mercantilism

Popular Terms
Body of economics thought popular during the mid 16th and late 17th centuries. It held that money was wealth, accumulation of gold and silver was the key to prosperity, and one nation's gain was another's loss. Supported by economists such as Gerard de Malynes (1586-1641), Edward Misselden (1608-54), and Sir Thomas Mun (1571-1641) in the UK, Jean Baptiste Colbert (1619-83) in France ,and Antonio Serra in Italy (1570-?), it exhorted governments to maintain surplus of exports over imports through tariffs (duties), colonialism, and other such measures. Mercantilism's demise was initiated by David Hume, Adam Smith (who coined the term), and other classical economist (see Classical Economics) who saw it as serving only the merchant class and argued that real wealth was to be equated with full employment through greater production of goods and services.
In more recent times, the mercantilism dogma was revived by the UK economist John Maynard Keynes (1883-1946) when he stated that a surplus in balance-of-trade stimulates demand, thus increasing the national wealth. When corporations, politicians, and unions demand control over imports through higher-duties to protect local jobs and industries, they are resorting to mercantilism. See also laissez faire economics.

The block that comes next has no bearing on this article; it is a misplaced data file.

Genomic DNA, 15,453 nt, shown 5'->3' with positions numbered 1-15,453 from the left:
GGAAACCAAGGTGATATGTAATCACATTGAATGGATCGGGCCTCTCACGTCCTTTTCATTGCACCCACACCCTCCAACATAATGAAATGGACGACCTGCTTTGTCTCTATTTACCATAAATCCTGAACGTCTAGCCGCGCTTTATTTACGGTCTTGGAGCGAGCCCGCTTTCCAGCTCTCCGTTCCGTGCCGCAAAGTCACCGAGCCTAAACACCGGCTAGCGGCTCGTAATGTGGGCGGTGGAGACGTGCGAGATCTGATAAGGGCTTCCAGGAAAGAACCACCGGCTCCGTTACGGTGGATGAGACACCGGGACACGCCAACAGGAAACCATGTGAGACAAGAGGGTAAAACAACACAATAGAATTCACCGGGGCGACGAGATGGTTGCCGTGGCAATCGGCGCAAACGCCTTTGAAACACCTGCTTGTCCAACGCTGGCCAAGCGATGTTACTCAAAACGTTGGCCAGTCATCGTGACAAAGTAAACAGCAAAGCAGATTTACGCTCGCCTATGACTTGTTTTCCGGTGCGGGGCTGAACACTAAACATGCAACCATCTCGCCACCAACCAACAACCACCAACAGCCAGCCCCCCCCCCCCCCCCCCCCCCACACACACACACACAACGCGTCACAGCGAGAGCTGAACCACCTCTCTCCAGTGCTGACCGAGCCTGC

Use 'mercantilism' in a Sentence

The philosophy of mercantilism in centuries past was a problem for foreign policy, and frequently caused stress between nations. The countries who held this belief close to their heart frequently were at conflict with their neighbors.
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Johnny, Dave and Susie are competing for resources and land in Settlers of Catan, a game where ever increased production, coupled with selfish trading behavior, rewards the players with the strongest sense of mercantilism.
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The economy of the United States started to decline when they abandoned mercantilism in favor of cheaper outsourced labor in other countries.
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